Previous subregulations 3C(1), 4(1AAC), 4(3) and 4F(2B) of the PI Regulations together provided an exemption for goods imported by 'sky marshals' from the restrictions on the importation of specified weapons and defence goods listed in Schedules 2 and 3, as well as firearms and certain related goods, if they met specified criteria.
These exemptions were put in place before the Sydney 2000 Olympics to facilitate the entry of sky marshals employed to protect an aircraft or as personal bodyguards for one or more passengers or crew on board an aircraft.
In November 2001, in response to worldwide concerns in relation to air terrorism, the Minister for Justice and Customs announced that the Government would introduce armed security officers on selected flights provided by Australian carriers. Since then, Australia has been negotiating with several countries to develop bilateral arrangements in relation to an air security officer program.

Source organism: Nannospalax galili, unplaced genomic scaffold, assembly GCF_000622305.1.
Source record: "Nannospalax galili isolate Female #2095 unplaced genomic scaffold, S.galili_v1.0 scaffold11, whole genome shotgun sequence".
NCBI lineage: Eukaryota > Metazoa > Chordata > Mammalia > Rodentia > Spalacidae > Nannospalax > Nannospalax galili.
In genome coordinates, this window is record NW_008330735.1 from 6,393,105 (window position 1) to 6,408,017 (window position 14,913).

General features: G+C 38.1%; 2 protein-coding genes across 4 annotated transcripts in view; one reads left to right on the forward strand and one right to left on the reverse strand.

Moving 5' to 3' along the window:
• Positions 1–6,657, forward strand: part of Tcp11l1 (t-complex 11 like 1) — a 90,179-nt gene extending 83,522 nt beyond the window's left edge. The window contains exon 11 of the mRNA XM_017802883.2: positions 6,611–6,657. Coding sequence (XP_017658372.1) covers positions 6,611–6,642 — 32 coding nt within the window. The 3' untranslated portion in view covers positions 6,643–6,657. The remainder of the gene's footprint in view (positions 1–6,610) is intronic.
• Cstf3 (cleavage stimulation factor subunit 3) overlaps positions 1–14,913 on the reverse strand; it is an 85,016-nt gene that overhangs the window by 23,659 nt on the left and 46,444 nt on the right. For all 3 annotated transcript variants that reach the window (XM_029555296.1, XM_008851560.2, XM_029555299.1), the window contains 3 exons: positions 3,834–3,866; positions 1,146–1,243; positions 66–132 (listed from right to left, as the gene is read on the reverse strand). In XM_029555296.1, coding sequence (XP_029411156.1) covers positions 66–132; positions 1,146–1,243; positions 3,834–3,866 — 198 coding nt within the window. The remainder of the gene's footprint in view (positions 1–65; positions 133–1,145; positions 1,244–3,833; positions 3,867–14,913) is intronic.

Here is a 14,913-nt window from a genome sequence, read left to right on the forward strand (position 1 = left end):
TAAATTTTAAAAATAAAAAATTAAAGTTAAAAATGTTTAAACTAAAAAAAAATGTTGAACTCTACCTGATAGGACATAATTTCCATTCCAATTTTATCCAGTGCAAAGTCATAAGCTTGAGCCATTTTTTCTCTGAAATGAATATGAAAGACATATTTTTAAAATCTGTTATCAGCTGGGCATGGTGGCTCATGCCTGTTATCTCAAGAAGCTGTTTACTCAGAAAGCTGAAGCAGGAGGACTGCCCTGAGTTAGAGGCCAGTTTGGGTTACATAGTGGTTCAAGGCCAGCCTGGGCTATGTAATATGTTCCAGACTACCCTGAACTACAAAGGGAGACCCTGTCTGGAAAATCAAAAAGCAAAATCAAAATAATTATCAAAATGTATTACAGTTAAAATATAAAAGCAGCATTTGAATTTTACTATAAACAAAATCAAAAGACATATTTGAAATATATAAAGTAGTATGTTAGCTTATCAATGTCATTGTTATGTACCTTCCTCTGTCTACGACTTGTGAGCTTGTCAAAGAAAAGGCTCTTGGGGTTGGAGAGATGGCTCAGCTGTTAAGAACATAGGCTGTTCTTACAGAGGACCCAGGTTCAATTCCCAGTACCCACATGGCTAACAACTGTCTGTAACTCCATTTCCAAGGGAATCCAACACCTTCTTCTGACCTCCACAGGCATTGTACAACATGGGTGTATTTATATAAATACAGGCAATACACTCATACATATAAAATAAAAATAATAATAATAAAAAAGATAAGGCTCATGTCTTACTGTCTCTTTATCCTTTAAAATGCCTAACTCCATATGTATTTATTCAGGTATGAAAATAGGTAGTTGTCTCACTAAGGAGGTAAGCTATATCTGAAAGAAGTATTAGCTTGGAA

A fundamental part of these arrangements would be to exempt the weapons and defence goods that ASOs may require in carrying out their duties from any import and export controls.
The amending Regulations substituted the previous exemptions in the PI Regulations relating to sky marshals with the current exemptions relating to foreign ASOs. They also specified different weapons and defence goods listed in Schedules 2 and 3 to the PI Regulations as subject to the new exemptions for foreign ASOs.
Details of the amending Regulations are in Attachment A.
The amending Regulations commenced on gazettal.
CUSTOMS (PROHIBITED IMPORTS) AMENDMENT REGULATIONS 2003 (No. 9)
Regulation 1 - Name of Regulations
Regulation 1 provides that the Regulations are the Customs (Prohibited Imports) Amendment Regulations 2003 (No. 9).
Regulation 2 - Commencement
Regulation 2 provides that the Regulations commence on gazettal.
Regulation 3 - Amendment of Customs (Prohibited Imports) Regulations 1956
Regulation 3 provides that Schedule 1 amends the Customs (Prohibited Imports) Regulations 1956 (the PI Regulations).